Although the federal government is unable to successfully attack the budget deficit, other huge expenditures are waiting in the wings - projects that have been delayed or put off. But the time is approaching when they must be faced.
One of these problems is the inability of airports in major cities to keep up with growing air traffic. Yet Congress has sat on the federal airport trust fund and refused to use the billions in the fund, preferring instead - as it does with the Social Security trust fund - to use the money for current budget expenses, thus making the deficit look smaller.In 1987, each of the nation's 21 major airports experienced more than 20,000 hours of flight delays. By 1997, nearly 40 airports could be at or beyond that level and some, like Chicago, Atlanta and Denver, could have 100,000 hours of delays each year.
Current delays arise from the air transport system trying to carry 1.3 million passengers a day. Yet the number is expected to reach 2.5 million a day shortly after the year 2000. Unless the system is expanded, congestion and frustration will reach impossible levels in another decade.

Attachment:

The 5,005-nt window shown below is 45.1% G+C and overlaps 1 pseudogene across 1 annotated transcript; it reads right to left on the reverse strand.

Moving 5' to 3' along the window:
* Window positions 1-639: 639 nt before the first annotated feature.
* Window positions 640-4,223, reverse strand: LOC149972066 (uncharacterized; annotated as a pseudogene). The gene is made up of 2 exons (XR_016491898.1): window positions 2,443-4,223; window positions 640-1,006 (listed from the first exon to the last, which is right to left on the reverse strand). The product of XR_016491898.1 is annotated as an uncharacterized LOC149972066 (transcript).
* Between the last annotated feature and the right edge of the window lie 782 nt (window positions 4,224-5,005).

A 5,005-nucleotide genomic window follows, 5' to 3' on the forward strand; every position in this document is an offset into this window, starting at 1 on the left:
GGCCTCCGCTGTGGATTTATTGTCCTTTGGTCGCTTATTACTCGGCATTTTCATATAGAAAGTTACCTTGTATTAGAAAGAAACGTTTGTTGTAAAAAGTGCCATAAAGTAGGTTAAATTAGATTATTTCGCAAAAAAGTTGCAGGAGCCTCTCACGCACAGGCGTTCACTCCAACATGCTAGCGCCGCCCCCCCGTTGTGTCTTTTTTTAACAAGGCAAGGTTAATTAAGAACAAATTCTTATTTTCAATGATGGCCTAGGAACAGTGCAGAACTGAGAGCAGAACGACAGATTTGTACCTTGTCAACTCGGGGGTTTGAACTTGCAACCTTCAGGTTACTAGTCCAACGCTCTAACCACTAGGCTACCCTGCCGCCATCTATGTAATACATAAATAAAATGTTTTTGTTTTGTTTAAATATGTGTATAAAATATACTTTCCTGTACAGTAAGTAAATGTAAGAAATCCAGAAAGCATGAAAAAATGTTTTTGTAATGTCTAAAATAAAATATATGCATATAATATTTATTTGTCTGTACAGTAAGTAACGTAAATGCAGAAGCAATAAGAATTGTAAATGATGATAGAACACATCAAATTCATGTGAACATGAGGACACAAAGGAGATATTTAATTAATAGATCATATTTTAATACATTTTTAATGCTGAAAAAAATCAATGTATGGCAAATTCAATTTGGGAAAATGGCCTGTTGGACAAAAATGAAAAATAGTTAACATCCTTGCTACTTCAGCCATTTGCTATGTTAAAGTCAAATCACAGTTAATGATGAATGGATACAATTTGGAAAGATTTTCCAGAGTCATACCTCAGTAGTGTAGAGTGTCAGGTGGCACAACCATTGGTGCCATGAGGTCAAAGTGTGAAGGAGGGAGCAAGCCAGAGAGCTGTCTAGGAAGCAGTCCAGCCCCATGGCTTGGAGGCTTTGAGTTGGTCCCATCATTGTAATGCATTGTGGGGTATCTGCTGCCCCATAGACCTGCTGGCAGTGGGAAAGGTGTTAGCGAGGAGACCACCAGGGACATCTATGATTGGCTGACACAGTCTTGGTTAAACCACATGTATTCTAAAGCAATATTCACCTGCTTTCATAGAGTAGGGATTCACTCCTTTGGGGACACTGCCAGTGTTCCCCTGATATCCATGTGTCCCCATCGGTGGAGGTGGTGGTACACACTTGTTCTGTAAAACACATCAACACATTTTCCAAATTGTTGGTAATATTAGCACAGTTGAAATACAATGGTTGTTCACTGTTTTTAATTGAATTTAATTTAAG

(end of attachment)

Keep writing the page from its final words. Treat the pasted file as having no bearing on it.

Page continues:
This is not just a problem of federal dollars, however. Airports are financed by a combination of federal, state, local and private money, and all are going to feel the pocketbook pinch.
A study done for the Federal Aviation Administration shows that by the year 2020, some $50 billion to $100 billion in airport expansion will be needed just to keep congestion and delay at levels where they can be tolerated. Given the years of planning and construction on a single project, efforts must be undertaken now to deal with the situation.
The FAA study recommends construction of 10 new major airports, expansion at 50 existing airports, development of secondary hubs at 28 under-utilized airports, manufacture of 1,000-passenger aircraft, and new surface transport systems to absorb shorter traffic of 200-500 miles.
All levels of American government live from hand to mouth, from year to year and from crisis to crisis without much planning ahead to avoid future problems.
That is true with the economy, with the deficit, with energy policy, with future growth and needs. And it is true with the air transport system. How much longer does the nation think it can avoid dealing with the consequences?